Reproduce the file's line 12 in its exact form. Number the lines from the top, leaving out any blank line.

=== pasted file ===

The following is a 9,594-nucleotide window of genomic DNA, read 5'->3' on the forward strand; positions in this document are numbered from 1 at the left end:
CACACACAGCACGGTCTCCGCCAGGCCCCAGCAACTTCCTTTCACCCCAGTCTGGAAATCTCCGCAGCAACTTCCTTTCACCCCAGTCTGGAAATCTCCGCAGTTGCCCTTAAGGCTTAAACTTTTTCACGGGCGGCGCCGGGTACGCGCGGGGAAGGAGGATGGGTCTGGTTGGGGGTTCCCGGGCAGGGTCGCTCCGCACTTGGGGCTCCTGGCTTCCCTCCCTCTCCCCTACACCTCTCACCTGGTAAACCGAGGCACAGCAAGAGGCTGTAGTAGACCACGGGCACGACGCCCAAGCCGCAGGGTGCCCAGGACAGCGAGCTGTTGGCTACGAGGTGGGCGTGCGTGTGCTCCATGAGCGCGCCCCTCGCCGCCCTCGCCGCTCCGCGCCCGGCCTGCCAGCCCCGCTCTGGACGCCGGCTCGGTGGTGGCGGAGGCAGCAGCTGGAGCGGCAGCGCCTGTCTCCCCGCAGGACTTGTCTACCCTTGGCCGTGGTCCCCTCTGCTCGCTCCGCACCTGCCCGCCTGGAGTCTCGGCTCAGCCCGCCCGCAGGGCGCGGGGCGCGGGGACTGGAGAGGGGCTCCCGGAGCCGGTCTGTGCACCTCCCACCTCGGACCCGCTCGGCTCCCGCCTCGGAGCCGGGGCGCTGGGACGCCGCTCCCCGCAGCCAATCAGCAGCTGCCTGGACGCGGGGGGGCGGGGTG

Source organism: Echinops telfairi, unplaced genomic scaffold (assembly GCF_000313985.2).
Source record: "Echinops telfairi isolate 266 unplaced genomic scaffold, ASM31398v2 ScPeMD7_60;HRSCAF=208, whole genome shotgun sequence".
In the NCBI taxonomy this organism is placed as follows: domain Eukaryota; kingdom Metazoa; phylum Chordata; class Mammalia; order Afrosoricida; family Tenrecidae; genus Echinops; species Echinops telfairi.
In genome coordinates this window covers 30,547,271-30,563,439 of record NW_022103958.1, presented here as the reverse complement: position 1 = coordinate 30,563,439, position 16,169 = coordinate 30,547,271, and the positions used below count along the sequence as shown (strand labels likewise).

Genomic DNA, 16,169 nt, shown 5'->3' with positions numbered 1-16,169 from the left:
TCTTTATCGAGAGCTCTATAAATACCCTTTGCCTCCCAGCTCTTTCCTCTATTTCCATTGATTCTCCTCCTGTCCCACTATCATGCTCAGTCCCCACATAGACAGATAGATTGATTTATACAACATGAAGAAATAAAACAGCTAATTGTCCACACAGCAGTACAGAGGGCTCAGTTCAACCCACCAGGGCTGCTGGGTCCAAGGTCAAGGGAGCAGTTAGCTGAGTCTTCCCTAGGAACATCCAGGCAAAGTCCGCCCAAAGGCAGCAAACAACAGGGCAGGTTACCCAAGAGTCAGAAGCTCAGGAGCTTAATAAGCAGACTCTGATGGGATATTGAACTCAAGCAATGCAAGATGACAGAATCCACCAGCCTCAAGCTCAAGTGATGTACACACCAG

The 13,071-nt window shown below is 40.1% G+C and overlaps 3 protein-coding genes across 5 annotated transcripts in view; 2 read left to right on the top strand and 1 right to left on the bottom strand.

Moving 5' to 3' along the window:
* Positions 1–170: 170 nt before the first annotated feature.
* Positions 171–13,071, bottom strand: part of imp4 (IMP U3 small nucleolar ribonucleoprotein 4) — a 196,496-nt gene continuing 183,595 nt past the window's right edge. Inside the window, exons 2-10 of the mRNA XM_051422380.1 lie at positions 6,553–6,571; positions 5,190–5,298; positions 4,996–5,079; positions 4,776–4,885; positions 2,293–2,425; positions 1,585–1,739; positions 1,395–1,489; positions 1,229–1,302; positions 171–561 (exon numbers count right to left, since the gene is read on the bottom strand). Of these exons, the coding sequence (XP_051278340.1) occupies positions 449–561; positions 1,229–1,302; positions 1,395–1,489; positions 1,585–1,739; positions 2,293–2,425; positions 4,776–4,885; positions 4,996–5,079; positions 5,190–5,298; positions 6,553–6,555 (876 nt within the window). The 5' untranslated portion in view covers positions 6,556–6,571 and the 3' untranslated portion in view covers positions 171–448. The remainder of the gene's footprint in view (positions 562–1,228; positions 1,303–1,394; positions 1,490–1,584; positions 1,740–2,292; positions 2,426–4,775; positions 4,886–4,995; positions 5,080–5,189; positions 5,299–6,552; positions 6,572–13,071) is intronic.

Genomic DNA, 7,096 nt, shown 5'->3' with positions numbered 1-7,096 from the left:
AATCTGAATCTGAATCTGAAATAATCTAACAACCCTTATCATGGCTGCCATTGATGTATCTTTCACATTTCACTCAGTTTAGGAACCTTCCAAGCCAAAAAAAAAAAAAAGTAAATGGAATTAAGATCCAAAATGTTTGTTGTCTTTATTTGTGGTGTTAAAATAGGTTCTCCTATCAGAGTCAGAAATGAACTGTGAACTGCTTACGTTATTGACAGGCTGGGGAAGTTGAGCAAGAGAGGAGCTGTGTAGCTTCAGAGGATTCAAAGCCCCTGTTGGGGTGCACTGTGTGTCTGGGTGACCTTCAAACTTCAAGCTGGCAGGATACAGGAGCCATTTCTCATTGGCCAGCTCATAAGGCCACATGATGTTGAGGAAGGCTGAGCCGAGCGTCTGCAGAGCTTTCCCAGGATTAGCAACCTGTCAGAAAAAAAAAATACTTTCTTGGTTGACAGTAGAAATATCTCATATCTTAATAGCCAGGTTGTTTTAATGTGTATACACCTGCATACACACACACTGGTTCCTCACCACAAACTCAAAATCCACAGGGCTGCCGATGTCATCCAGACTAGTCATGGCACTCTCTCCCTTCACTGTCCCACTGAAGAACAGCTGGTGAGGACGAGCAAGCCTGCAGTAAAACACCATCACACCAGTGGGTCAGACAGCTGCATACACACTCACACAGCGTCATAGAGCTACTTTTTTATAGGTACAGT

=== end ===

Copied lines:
* Positions 171–13,071, bottom strand: part of imp4 (IMP U3 small nucleolar ribonucleoprotein 4) — a 196,496-nt gene continuing 183,595 nt past the window's right edge. Inside the window, exons 2-10 of the mRNA XM_051422380.1 lie at positions 6,553–6,571; positions 5,190–5,298; positions 4,996–5,079; positions 4,776–4,885; positions 2,293–2,425; positions 1,585–1,739; positions 1,395–1,489; positions 1,229–1,302; positions 171–561 (exon numbers count right to left, since the gene is read on the bottom strand). Of these exons, the coding sequence (XP_051278340.1) occupies positions 449–561; positions 1,229–1,302; positions 1,395–1,489; positions 1,585–1,739; positions 2,293–2,425; positions 4,776–4,885; positions 4,996–5,079; positions 5,190–5,298; positions 6,553–6,555 (876 nt within the window). The 5' untranslated portion in view covers positions 6,556–6,571 and the 3' untranslated portion in view covers positions 171–448. The remainder of the gene's footprint in view (positions 562–1,228; positions 1,303–1,394; positions 1,490–1,584; positions 1,740–2,292; positions 2,426–4,775; positions 4,886–4,995; positions 5,080–5,189; positions 5,299–6,552; positions 6,572–13,071) is intronic.